When Strangers Tell You To Read A Book, You Know It’s Good
It took me forever to get into this book. Not because I didn’t like it or it didn’t draw me in right away, but because stranger after stranger would interrupt me on the subway, the bus, in restaurants, to profess their love of Me Before You, by Jojo Moyes. It’s not your typical chick-lit or women’s fiction read. To my delight, I found it to be a story steeped in layers of vulnerability, grief, lessons of love, forgiveness, acceptance, and what it really means to let go.
Louisa Clark has just lost her waitress job at the Buttered Bun. She’s desperate to find work because she helps support her household, which consists of her mother, father, sister, and nephew. An employment agency places her at the Traynor estate, where she has been hired to be a companion for the Traynors’ thirty-something son, who was paralyzed from the neck down in a car accident. Once a daredevil adventurist thrill-seeker, Will Traynor’s accident has left him with no will to live. What Louisa doesn’t know is that Will has made a reservation at Dignitas, an assisted suicide center in Sweden. He’ll be checking in at the end of the summer. Louisa’s real assignment is to help Will realize that there is much more to life, and that he should cancel his plans at Dignitas.
Louisa and Will, two misfits, brought together in the most curious manner, eventually warm up to each other through a series of laughable and uncomfortable events. Throughout her time as Will’s companion, she secretly discovers the Dignitas plan but keeps quiet and devises a host of events (urged on by her sister) meant to change Will’s mind and show him just how much fun he can have despite his condition. Unintentionally, she becomes the Amelia Bedelia of event planning. Something always goes awry. But it’s really through simple conversation and quiet afternoons that Louisa and Will share the most tender moments. A scene where she shaves his face will spur goose bumps as you feel the intimacy between the two. When Will presents Louisa with a pair of bumblebee tights for her birthday—just like she had when she was a kid—your heart will sing.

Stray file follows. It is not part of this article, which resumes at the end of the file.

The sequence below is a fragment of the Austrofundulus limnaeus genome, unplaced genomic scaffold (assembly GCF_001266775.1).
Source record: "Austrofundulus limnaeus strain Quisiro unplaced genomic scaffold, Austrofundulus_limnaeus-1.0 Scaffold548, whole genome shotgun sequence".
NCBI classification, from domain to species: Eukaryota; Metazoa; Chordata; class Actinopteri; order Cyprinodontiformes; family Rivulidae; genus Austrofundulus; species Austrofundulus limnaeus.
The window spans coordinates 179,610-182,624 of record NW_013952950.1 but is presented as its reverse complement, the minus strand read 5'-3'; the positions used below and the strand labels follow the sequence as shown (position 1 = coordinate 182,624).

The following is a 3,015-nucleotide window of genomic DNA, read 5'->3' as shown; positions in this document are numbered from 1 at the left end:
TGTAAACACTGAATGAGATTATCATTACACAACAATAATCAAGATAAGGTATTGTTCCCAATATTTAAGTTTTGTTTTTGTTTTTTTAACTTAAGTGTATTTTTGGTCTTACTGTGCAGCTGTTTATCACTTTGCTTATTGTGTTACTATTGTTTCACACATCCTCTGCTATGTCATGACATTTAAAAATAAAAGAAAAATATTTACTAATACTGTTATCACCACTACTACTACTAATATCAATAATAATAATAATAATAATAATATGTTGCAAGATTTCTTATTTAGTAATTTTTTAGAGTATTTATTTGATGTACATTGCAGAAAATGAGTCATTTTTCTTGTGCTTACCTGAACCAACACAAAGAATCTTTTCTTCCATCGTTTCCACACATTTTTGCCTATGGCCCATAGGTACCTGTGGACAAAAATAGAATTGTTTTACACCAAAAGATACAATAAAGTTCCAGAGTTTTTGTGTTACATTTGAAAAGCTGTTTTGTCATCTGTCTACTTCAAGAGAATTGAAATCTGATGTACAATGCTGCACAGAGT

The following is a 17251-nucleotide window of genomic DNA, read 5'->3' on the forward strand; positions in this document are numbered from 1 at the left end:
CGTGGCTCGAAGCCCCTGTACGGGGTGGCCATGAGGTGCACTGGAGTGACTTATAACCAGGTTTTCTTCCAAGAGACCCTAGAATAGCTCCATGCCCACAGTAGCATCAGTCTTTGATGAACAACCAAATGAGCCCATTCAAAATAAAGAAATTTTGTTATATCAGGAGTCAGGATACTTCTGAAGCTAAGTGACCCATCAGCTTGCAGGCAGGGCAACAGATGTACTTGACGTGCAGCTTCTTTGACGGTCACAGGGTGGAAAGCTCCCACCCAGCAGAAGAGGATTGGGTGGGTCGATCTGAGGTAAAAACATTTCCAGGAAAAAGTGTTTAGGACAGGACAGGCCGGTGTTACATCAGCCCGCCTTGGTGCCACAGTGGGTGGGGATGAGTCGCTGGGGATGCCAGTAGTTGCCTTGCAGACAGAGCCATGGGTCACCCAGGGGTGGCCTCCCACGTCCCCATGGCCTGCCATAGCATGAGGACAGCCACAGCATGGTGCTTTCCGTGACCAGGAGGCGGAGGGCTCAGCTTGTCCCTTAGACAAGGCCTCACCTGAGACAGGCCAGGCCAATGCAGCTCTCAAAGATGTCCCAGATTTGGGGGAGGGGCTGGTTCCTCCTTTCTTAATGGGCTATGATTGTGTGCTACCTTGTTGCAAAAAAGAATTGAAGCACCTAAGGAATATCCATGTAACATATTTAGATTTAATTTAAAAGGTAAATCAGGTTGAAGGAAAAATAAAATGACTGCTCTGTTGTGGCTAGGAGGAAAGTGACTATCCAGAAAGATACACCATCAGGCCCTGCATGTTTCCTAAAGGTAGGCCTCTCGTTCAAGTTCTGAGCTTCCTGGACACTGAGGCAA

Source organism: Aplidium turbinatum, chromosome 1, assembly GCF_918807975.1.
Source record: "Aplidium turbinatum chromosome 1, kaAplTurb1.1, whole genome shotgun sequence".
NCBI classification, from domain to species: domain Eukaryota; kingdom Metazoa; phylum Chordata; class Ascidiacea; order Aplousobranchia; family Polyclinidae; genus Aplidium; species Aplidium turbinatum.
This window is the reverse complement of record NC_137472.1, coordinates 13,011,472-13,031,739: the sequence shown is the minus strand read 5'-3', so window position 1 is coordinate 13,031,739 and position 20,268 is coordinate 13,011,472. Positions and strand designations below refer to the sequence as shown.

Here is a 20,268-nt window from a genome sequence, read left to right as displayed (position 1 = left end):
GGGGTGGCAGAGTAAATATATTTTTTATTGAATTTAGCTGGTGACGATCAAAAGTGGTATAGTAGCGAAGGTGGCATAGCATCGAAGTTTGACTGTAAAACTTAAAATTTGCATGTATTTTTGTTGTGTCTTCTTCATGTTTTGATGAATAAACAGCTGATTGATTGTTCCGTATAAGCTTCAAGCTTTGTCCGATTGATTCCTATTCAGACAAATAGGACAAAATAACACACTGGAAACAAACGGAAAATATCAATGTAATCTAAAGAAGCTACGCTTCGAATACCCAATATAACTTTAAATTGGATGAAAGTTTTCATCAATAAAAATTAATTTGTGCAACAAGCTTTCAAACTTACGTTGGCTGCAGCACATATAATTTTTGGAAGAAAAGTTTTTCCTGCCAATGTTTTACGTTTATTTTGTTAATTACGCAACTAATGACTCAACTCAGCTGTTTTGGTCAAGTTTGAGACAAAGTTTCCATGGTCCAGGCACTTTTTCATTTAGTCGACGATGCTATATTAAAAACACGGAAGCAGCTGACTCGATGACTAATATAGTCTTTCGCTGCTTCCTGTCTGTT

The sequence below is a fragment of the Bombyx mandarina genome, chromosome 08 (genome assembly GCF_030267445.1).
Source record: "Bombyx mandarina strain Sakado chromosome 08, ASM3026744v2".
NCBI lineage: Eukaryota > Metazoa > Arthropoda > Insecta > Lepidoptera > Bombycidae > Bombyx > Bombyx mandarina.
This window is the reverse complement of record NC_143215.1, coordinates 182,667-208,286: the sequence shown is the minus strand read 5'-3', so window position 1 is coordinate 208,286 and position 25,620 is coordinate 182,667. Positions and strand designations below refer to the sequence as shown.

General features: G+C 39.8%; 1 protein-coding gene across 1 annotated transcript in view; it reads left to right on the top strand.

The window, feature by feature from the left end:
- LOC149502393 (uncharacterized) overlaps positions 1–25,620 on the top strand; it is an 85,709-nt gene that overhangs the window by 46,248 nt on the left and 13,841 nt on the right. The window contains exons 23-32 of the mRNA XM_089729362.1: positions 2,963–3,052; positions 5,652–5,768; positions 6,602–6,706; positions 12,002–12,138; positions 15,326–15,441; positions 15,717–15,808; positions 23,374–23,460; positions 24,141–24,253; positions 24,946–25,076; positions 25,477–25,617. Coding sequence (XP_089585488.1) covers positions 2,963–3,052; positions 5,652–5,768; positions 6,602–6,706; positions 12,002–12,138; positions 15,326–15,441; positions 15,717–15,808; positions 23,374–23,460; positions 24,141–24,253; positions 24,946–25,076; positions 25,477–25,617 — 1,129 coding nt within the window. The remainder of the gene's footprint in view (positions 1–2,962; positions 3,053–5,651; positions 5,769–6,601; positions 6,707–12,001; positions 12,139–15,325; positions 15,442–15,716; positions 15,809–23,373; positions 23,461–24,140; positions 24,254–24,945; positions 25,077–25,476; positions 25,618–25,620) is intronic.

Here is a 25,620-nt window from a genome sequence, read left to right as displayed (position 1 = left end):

As their affection for each other deepens and strengthens, they explore how hard it is to accept the choices and decisions each makes that the other doesn’t agree with. For Louisa, it’s Will’s decision to go to Dignitas. For Will, it’s Louisa’s decision to not live her life fully through travel and adventure. We all have had friends and family make choices we disagree with. How exactly do we open our hearts to accept and support those decisions? Louisa and Will wrestle with the complicated feelings and thoughts that come from trying to be nonjudgmental and accept reality. They feel the power of love, learn forgiveness, and discover the complicated art of acceptance.
I now understand strangers stopping me, clutching their chests, and gasping, “It is just SO good. Just so good,” because I now do the same thing. This book will move you. It’s SO good. It’s just SO good.